JM2C

#17 Ruud

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Posted 22 October 2008 - 08:18 PM

Very, very good stuff from Mr. Martinez. Just had to add my appreciation.

As for the initial questions, I couldn't help but think of Duma Key (by my favorite storyteller; Stephen King) where the lead character suffers some memory problems after having been involved in a serious accident. At first his reaction is one of rage but slowly he learns to approach the problem sideways, crab-walk style. Think of blue which makes you think of New York which leads you to Frank Sinatra.

I would approach the query sideways.

The product, as iamlost points out, does something for someone in some space. These people do searches about somethings in their space. Some of those searches are directly or indirectly related to your product: this is where you jump in.

For example, you're not aware that you need the Home Projector Bark Lightly. I do. What can you do with a Home Projector Bark Lightly? Well, in October you could project scary patterns on the outside of your house! What else? Well, if you're into advertising you could make a HUGE blast with the Home Projector Bark Lightly by projecting the name of your new product onto the clouds! Woooh!!

Hug other searches, other problems; inject your product as the (better) answer.

#18 iamlost

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Posted 22 October 2008 - 09:25 PM

Basically you start and try to figure out how a particular customer might look at the world and what he or she is looking for. If you can find potential customers who are almost feeling pain because they need a solution that you can provide then that is the ideal customer to have in mind.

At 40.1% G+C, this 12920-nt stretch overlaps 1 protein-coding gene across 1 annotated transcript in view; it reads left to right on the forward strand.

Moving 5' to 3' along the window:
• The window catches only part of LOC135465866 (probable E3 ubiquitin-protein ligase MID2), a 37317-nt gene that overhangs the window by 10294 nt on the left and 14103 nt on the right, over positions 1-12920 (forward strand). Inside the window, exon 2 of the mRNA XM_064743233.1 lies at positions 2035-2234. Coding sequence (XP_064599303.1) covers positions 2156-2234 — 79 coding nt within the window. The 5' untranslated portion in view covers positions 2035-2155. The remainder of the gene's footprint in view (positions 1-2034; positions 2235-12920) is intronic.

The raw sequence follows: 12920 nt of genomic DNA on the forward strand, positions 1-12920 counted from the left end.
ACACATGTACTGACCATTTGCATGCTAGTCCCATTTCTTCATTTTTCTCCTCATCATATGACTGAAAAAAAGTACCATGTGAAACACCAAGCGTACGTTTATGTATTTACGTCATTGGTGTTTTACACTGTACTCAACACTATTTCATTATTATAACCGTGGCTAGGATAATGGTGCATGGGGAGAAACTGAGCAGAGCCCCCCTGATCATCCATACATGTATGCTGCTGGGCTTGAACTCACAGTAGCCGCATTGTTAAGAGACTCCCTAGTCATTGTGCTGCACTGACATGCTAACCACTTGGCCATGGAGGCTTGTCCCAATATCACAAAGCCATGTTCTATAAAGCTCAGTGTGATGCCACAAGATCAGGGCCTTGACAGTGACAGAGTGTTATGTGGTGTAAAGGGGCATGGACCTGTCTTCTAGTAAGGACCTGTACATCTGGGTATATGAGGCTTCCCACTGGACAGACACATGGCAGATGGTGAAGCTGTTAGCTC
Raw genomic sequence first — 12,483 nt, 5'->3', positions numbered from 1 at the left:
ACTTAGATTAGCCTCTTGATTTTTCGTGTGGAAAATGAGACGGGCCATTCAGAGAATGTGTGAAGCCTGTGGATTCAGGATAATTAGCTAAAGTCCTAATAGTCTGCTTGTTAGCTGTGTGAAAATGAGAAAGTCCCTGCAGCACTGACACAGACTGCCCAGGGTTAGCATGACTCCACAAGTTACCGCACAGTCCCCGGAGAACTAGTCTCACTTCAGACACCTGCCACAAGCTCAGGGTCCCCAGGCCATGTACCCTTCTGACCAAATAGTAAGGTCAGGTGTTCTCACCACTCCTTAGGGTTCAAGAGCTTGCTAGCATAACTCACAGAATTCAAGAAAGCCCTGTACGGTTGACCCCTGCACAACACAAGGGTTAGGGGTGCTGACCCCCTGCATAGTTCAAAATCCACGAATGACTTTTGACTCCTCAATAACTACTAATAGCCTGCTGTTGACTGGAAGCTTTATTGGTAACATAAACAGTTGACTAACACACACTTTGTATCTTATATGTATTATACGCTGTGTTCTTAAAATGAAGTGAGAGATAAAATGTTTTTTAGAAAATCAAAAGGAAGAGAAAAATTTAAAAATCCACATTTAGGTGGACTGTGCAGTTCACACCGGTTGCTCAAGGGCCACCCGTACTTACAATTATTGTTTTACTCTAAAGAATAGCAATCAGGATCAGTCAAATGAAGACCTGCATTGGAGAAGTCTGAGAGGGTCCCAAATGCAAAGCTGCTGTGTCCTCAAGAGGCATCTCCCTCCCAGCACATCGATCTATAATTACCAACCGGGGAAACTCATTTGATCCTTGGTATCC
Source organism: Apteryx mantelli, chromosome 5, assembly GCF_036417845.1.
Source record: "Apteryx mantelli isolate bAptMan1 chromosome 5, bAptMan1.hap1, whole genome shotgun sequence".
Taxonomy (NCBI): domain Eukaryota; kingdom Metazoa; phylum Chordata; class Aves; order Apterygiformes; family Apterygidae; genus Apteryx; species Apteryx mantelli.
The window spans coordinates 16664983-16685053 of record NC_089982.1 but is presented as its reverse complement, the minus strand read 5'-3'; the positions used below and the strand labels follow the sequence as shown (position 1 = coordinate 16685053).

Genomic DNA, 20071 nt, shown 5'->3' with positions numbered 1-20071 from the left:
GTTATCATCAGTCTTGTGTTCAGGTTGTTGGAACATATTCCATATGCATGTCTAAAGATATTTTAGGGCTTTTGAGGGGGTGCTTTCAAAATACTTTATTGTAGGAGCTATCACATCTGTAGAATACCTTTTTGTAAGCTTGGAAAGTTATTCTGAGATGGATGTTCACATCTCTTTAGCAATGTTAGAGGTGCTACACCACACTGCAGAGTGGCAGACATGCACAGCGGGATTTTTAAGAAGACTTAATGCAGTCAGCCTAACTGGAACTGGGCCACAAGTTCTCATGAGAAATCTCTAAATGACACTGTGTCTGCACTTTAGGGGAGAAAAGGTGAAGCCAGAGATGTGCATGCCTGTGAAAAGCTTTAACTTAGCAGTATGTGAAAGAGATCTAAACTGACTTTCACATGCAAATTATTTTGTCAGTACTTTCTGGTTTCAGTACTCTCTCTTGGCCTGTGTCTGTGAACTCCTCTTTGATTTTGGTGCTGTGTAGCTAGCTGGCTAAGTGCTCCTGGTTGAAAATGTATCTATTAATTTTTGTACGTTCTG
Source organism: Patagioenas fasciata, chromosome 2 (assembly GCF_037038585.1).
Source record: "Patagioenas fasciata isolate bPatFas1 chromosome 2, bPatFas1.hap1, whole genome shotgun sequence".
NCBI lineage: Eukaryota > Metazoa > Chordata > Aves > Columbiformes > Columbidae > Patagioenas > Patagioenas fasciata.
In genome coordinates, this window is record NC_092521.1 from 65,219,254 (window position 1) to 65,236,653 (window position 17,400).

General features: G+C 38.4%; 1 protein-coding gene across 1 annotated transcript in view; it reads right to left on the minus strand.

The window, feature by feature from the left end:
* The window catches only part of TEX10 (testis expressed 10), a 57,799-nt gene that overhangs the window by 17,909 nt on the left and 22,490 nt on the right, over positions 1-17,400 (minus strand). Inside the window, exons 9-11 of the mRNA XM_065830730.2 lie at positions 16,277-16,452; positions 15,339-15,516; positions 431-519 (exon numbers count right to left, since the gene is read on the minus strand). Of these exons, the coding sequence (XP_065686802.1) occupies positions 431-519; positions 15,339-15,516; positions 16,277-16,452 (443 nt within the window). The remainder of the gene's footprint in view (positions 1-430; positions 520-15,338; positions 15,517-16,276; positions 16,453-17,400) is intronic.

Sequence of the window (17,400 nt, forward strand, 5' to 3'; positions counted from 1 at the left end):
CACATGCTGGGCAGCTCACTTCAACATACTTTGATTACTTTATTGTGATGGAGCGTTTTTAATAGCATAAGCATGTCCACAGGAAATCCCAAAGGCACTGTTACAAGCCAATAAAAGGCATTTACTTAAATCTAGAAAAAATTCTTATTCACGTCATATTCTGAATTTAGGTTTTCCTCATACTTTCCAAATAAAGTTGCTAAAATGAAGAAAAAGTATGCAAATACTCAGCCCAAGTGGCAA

Identifying potential customers' pain/needs is a beginning not an end. If you have no remedy to offer that is an end. If you have a remedy then you needs market it. And search marketing involves a query space. If one exists you need leverage it and differentiate your solution. If one does not, i.e. as possibly Miriam's client, it must be developed, which is where Mr. Martinez's thoughts have value.

Otherwise identifying potential customers' pain/needs is simply a competitive advantage used to better target and increase conversion percentage.

I do not see an either or situation between developing/leveraging query space and answering customer needs. They are different parts of a whole, much as usability and SEO, that may overlap and should be considered together to best effect.

#19 loki

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Posted 03 November 2008 - 12:34 PM

i wish i had seen this thread a while ago! i was faced with optimising a site for a product that up until that time, did not exist. no keywords, no competition, no sector, nada.

from an seo pov the best thing i could come up with was making a site chock full of easily parsable texts describing the product and what problems it could solve.

then it was over to marketing to generate buzz.